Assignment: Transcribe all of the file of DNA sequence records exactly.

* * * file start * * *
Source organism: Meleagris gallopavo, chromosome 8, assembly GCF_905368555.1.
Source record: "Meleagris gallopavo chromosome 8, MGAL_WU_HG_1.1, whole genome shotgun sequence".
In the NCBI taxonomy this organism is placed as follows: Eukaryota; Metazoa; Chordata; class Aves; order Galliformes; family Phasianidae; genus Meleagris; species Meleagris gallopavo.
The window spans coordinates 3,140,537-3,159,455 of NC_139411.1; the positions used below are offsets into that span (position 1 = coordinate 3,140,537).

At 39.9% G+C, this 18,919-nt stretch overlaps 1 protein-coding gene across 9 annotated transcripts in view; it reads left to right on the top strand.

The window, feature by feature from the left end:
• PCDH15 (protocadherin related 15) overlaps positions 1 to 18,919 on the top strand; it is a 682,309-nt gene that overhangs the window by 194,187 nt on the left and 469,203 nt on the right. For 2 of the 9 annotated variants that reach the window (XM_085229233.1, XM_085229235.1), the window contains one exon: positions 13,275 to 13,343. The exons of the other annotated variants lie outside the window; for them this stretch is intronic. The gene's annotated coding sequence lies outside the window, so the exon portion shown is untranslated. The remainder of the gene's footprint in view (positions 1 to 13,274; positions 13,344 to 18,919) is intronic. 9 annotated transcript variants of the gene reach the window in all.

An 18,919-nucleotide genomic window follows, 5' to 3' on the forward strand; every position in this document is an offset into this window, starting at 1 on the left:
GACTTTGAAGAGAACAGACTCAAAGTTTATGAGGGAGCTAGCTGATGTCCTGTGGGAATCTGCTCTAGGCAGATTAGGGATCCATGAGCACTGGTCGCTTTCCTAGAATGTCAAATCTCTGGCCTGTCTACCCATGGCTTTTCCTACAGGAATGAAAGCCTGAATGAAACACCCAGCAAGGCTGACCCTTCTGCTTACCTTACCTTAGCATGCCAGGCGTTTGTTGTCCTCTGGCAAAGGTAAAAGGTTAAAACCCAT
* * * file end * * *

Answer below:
Source organism: Meleagris gallopavo, chromosome 8, assembly GCF_905368555.1.
Source record: "Meleagris gallopavo chromosome 8, MGAL_WU_HG_1.1, whole genome shotgun sequence".
In the NCBI taxonomy this organism is placed as follows: Eukaryota; Metazoa; Chordata; class Aves; order Galliformes; family Phasianidae; genus Meleagris; species Meleagris gallopavo.
The window spans coordinates 3,140,537-3,159,455 of NC_139411.1; the positions used below are offsets into that span (position 1 = coordinate 3,140,537).

At 39.9% G+C, this 18,919-nt stretch overlaps 1 protein-coding gene across 9 annotated transcripts in view; it reads left to right on the top strand.

The window, feature by feature from the left end:
• PCDH15 (protocadherin related 15) overlaps positions 1 to 18,919 on the top strand; it is a 682,309-nt gene that overhangs the window by 194,187 nt on the left and 469,203 nt on the right. For 2 of the 9 annotated variants that reach the window (XM_085229233.1, XM_085229235.1), the window contains one exon: positions 13,275 to 13,343. The exons of the other annotated variants lie outside the window; for them this stretch is intronic. The gene's annotated coding sequence lies outside the window, so the exon portion shown is untranslated. The remainder of the gene's footprint in view (positions 1 to 13,274; positions 13,344 to 18,919) is intronic. 9 annotated transcript variants of the gene reach the window in all.

An 18,919-nucleotide genomic window follows, 5' to 3' on the forward strand; every position in this document is an offset into this window, starting at 1 on the left:
GACTTTGAAGAGAACAGACTCAAAGTTTATGAGGGAGCTAGCTGATGTCCTGTGGGAATCTGCTCTAGGCAGATTAGGGATCCATGAGCACTGGTCGCTTTCCTAGAATGTCAAATCTCTGGCCTGTCTACCCATGGCTTTTCCTACAGGAATGAAAGCCTGAATGAAACACCCAGCAAGGCTGACCCTTCTGCTTACCTTACCTTAGCATGCCAGGCGTTTGTTGTCCTCTGGCAAAGGTAAAAGGTTAAAACCCAT